In 1852 Lister made two major observations: first, that cleaning a “rotting ulcerating wound” with a highly caustic chemical seemed to promote healthy healing; and second, that under the microscope, the pus he had scraped out of infected patients looked as if it were filled with “some bodies of pretty uniform size” for which he had no name but referred to as “materies morbi,” or morbid substances. His investigations found little support among London’s medical men, however, and he moved to Scotland, where the medical community was considered more open to new ideas.
Even there Lister was thought strange. The man dissected frogs at home! And he tried to impose new rules—open windows, swept floors—first at the Royal Infirmary in Edinburgh and then in Glasgow in a futile effort to lower mortality rates. Not until a colleague introduced him to the work of Louis Pasteur in 1864 did Lister’s earlier observations begin to make sense.
Lister lost no time in applying what he gleaned from Pasteur’s theories on fermentation and putrefaction. On the surgical ward he treated wounds with carbolic acid washes. His first successful case involved an 11-year-old boy whose tibia had been cracked by a metal-rimmed cart wheel, leaving an open wound. The boy was spared infection and likely amputation through the disciplined use of an antiseptic. Lister spent another two years running trials with carbolic acid solutions before announcing his results in the Lancet in 1867. The numbers spoke for themselves: Fitzharris writes that “not a single instance of pyemia, gangrene, or erysipelas had occurred on Lister’s wards since he had introduced his system.”
Lister had yet to gain the full confidence of the British medical community when in 1871 an urgent telegraph summoned him to treat Queen Victoria, who was on holiday in Scotland. Lister found the queen suffering from an orange-sized abscess in her armpit. He brought with him his latest brainchild, carbolic spray, which he created after physicist John Tyndall’s experiments showed high amounts of dust particles, bacteria, and mold spores in the air. Lister operated, and Victoria lived another 30 years. The queen’s recovery bolstered people’s faith in Lister’s approach.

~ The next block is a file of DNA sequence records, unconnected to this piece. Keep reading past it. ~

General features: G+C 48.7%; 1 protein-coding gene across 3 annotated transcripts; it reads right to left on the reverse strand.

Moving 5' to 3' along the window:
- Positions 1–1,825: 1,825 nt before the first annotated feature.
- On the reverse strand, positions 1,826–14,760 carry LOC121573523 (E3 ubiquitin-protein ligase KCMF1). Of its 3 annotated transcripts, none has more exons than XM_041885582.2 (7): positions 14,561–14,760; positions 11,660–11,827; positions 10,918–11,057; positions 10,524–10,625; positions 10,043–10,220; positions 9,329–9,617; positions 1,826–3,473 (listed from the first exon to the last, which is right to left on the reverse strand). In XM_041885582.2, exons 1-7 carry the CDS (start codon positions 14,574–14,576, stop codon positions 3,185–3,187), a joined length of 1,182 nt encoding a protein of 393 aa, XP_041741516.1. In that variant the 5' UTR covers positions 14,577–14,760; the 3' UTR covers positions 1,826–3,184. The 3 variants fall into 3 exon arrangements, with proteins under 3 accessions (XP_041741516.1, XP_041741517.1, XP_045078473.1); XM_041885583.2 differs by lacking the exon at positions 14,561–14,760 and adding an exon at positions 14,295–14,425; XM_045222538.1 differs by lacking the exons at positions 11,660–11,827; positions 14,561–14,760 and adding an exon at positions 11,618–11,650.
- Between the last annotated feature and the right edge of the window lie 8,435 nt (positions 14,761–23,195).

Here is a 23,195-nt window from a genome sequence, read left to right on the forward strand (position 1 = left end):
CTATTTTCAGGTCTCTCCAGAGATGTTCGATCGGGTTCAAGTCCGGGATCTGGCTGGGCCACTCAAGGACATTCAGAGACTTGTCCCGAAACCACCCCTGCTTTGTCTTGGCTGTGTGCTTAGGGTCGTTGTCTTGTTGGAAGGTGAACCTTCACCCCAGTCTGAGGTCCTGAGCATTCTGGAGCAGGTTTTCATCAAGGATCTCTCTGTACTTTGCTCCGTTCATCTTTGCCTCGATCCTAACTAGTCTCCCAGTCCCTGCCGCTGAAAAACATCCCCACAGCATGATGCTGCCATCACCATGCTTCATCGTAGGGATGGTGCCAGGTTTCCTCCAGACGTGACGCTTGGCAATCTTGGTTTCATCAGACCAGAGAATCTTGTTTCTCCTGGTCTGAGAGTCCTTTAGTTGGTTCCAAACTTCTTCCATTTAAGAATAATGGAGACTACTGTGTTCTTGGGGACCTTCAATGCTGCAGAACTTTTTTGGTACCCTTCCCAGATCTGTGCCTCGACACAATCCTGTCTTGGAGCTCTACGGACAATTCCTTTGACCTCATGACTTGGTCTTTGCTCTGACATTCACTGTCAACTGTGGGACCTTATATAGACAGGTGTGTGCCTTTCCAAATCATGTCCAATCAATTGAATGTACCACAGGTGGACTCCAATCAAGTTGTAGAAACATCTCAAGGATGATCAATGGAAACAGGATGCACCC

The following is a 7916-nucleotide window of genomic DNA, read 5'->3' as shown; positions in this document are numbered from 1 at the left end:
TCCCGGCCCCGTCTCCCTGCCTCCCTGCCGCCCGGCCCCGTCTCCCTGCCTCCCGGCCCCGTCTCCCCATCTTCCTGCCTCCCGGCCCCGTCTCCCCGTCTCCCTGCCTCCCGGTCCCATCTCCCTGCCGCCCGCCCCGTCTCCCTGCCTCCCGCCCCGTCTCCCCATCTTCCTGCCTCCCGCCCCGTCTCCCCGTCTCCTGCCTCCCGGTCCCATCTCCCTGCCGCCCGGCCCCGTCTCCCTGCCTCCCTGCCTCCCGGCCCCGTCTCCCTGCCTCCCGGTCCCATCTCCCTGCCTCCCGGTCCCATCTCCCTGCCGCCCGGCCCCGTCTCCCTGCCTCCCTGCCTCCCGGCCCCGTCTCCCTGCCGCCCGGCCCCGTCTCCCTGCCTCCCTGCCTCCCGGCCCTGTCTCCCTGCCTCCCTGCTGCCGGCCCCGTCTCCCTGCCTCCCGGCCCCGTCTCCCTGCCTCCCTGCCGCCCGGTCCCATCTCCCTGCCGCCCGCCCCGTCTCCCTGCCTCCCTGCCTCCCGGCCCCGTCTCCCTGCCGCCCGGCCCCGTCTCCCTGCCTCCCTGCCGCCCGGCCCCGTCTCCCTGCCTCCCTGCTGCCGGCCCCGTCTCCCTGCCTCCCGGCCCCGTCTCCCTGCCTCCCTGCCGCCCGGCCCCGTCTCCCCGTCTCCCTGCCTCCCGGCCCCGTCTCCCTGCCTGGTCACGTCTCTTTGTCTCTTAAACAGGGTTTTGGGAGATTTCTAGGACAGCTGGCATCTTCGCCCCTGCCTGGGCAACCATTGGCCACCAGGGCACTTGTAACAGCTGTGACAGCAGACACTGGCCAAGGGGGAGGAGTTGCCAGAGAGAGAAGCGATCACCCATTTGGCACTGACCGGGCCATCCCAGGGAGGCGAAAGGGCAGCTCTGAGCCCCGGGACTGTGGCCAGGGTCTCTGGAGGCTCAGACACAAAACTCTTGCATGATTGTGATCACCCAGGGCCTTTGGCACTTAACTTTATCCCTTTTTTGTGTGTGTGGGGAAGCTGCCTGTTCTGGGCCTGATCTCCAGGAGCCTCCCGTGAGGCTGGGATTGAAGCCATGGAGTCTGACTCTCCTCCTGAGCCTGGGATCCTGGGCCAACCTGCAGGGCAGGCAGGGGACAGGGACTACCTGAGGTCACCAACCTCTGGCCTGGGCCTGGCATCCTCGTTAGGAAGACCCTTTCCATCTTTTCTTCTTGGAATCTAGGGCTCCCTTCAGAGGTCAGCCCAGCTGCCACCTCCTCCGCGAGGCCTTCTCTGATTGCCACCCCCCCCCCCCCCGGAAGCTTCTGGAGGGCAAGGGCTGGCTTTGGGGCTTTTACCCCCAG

Lister was tireless in his research—his notes on catgut ligatures alone span 29 years—and pragmatic in his proselytizing. He gave up on the “old guard” of medicine and devoted himself to training a new generation of surgeons and to sharing his methods abroad, as he did on an 1876 tour of Philadelphia, New York, Boston, and San Francisco. In the end accolades piled up long before his death in 1912, not only in the form of prizes and honorary degrees but also in the name of the mouthwash invented by Joseph Joshua Lawrence that remains popular to this day. More to the point Lister saved countless lives. As Fitzharris concludes, “Lister’s methods transformed surgery from a butchering art to a modern science, one where newly tried and tested methodologies trumped hackneyed practices.”
As for Thomas Eakins, he too weighed in on germ theory with a second painting, completed in 1889 and titled The Agnew Clinic. The operating theater scene is similar to that of the earlier painting, except it is lighter and brighter and the doctors wear white lab coats, signifying a more sanitary environment. According to Fitzharris, “It is Listerism, triumphant.”